The Florida Supreme Court refused Monday to hear the NCAA's appeal of lower court rulings that forced the athletics organization to publicly release records on academic cheating at Florida State.

NCAA vice president David Berst had testified such a decision would set a precedent that would "rip the heart out" of the association's efforts to ensure competition is fair and equal.

The Associated Press and other news media had sought the release of the records, and the high court in October denied an emergency motion to block their release.

The justices did not explain their unanimous decision, but a trial judge and lower appellate court earlier ruled the files were covered by Florida's public records, or "sunshine," law because the university is a public institution.

The records were part of a disciplinary case against Florida State that resulted in knocking 12 victories off the record of former football coach Bobby Bowden as part of the school's penalty. The NCAA stripped Florida State of wins in 10 sports because their athletes cheated on an online music test or received other unauthorized help with their studies.

The University of Michigan has delivered to the NCAA its report responding to the association's allegations that the football program committed as many as five major violations in the first days of the tenure of head coach Rich Rodriguez.

Athletic director David Brandon said last week there would be "total transparency" when the school releases its report Tuesday. The report likely will include self-imposed sanctions, which could include a loss of scholarships and less practice time.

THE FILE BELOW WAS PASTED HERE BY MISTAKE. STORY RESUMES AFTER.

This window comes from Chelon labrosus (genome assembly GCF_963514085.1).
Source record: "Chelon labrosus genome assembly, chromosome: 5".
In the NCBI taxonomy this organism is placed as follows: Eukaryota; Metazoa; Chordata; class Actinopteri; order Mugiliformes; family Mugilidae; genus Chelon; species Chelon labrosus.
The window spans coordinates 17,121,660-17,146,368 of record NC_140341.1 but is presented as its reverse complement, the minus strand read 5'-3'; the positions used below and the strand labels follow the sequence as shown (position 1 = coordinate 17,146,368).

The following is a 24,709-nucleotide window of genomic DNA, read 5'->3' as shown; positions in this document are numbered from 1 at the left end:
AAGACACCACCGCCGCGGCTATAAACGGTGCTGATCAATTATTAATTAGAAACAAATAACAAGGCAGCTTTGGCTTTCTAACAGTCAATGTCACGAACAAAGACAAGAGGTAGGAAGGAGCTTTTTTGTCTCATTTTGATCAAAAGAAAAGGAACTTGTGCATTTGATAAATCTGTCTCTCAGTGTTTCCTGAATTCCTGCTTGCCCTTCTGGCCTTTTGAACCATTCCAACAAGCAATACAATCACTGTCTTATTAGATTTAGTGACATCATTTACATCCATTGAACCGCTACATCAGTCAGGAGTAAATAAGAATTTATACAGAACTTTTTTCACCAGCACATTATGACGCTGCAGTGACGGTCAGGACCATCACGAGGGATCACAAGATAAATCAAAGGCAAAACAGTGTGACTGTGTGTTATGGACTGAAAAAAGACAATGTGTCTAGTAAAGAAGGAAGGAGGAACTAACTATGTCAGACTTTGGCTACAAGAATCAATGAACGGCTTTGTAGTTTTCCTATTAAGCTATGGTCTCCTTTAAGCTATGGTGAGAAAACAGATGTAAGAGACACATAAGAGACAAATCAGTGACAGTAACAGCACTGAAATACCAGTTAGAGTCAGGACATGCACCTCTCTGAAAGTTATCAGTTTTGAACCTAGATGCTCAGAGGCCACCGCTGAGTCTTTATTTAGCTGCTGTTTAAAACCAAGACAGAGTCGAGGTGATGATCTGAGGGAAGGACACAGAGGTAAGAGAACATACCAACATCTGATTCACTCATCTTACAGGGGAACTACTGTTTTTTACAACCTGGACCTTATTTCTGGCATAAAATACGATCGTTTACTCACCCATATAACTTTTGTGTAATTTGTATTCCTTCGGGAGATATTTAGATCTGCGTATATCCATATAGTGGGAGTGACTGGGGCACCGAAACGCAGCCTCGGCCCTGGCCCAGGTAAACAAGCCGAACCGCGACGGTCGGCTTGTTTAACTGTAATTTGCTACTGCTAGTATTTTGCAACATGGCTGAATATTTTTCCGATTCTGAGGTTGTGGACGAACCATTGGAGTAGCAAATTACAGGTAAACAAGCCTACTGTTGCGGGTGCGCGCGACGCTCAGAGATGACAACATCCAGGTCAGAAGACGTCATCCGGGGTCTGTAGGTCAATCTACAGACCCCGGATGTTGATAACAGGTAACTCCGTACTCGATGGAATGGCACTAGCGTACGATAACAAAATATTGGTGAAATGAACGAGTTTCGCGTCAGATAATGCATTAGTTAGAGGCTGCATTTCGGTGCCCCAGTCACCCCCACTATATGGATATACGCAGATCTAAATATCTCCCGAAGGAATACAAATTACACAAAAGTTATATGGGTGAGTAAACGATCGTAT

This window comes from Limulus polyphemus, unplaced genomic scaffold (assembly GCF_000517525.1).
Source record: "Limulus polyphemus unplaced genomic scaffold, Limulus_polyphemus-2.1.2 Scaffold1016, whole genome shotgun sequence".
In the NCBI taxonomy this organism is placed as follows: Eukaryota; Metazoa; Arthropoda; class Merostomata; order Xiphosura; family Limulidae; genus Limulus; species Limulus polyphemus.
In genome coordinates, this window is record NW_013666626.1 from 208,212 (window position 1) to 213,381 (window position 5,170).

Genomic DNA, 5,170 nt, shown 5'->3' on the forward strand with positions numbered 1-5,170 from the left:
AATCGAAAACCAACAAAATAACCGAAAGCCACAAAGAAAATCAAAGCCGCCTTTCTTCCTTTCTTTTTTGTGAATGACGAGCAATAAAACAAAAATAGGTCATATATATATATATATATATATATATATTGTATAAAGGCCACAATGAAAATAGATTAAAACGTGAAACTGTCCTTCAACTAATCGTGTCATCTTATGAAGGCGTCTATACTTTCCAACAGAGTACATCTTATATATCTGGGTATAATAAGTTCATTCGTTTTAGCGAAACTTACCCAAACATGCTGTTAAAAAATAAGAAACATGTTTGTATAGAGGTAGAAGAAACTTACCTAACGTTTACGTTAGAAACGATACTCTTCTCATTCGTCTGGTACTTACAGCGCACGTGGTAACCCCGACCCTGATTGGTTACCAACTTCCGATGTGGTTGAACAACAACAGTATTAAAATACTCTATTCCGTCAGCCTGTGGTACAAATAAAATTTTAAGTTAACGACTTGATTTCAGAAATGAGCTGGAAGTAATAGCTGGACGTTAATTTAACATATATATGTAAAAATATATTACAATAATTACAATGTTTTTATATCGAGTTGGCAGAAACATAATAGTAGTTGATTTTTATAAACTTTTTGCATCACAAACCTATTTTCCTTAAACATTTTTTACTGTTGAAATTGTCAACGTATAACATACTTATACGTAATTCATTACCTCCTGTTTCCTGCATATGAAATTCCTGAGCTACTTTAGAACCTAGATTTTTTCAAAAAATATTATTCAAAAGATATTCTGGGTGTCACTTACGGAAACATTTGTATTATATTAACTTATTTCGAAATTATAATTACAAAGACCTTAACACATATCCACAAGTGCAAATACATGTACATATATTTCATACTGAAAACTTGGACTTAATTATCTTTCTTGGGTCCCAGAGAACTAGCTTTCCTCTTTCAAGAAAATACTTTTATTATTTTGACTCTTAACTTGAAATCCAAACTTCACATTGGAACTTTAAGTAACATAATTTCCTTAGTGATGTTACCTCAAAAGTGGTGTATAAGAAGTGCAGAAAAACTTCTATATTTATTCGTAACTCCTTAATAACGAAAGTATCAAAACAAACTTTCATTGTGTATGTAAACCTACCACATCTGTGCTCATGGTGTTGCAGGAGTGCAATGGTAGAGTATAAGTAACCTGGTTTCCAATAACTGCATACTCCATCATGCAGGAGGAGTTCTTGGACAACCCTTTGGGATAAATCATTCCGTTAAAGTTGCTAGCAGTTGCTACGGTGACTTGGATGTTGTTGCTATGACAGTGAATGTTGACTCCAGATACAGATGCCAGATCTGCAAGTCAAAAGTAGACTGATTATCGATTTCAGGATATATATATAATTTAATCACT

Michigan will need to hope that its corrective actions will be accepted by the NCAA, whose infractions committee has scheduled an August hearing for the school.

The NCAA three months ago outlined five potentially major rules violations related to practices and workouts. Rodriguez is two years into a six-year deal worth $2.5 million per season.

Five area players - Casey Grugan and Rich Romanelli of Cabrini, Grant Firestone of Haverford, Eric Farris of Ursinus, and Kevin Rider of Widener - have been invited to play in the U.S. Intercollegiate Lacrosse Association Division III Senior All-Star Game on Friday in Towson, Md.

La Salle (21-30 overall, 14-13 conference) will begin play Wednesday against Rhode Island (29-24, 17-10) in the opening round of the Atlantic Ten baseball tournament at Campbell's Field in Camden. The double-elimination tournament runs through Saturday.

WNBA: Rookie Gabriela Marginean, who established a scoring record for Philadelphia-area colleges during her career at Drexel with 2,581 points, was waived by the Minnesota Lynx.

Marginean, a third-round draft pick, saw limited action in four games for the Lynx.

AUTO RACING: Although he had one of the fastest cars during practice for the Indianapolis 500 only a few days ago, Paul Tracy failed to qualify for the race.

Tracy, who finished second in 2002 and ninth last year, withdrew a qualifying time that would have put him into the race in an attempt to post an even faster time. His strategy backfired, and he knocked himself out.

JURISPRUDENCE: A federal judge has denied a request to move the trial of a woman charged with trying to extort $10 million from University of Louisville basketball coach Rick Pitino.

U.S. District Judge Charles R. Simpson III ruled that Karen Cunagin Sypher couldn't show that pretrial publicity warrants relocating the case. The trial begins July 26.

-Staff and wire reports